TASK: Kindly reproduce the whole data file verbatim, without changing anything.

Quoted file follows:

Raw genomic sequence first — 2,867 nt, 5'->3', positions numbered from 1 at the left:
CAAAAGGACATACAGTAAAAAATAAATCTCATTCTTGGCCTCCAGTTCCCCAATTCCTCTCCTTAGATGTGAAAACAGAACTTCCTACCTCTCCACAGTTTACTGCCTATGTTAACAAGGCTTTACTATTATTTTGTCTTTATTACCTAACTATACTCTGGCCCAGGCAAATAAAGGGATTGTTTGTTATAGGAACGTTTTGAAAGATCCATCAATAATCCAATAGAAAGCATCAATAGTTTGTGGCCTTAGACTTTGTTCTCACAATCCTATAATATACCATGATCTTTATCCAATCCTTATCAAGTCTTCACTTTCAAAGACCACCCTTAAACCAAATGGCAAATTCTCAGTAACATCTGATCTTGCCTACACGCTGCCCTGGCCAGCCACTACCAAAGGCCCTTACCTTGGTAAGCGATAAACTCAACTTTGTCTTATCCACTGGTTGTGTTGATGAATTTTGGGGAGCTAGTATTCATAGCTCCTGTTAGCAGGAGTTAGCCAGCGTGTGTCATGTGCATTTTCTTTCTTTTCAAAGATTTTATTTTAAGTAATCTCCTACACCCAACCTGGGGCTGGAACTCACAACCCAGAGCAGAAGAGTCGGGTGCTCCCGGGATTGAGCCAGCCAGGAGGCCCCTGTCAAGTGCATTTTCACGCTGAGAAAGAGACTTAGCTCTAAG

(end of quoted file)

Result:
Raw genomic sequence first — 2,867 nt, 5'->3', positions numbered from 1 at the left:
CAAAAGGACATACAGTAAAAAATAAATCTCATTCTTGGCCTCCAGTTCCCCAATTCCTCTCCTTAGATGTGAAAACAGAACTTCCTACCTCTCCACAGTTTACTGCCTATGTTAACAAGGCTTTACTATTATTTTGTCTTTATTACCTAACTATACTCTGGCCCAGGCAAATAAAGGGATTGTTTGTTATAGGAACGTTTTGAAAGATCCATCAATAATCCAATAGAAAGCATCAATAGTTTGTGGCCTTAGACTTTGTTCTCACAATCCTATAATATACCATGATCTTTATCCAATCCTTATCAAGTCTTCACTTTCAAAGACCACCCTTAAACCAAATGGCAAATTCTCAGTAACATCTGATCTTGCCTACACGCTGCCCTGGCCAGCCACTACCAAAGGCCCTTACCTTGGTAAGCGATAAACTCAACTTTGTCTTATCCACTGGTTGTGTTGATGAATTTTGGGGAGCTAGTATTCATAGCTCCTGTTAGCAGGAGTTAGCCAGCGTGTGTCATGTGCATTTTCTTTCTTTTCAAAGATTTTATTTTAAGTAATCTCCTACACCCAACCTGGGGCTGGAACTCACAACCCAGAGCAGAAGAGTCGGGTGCTCCCGGGATTGAGCCAGCCAGGAGGCCCCTGTCAAGTGCATTTTCACGCTGAGAAAGAGACTTAGCTCTAAG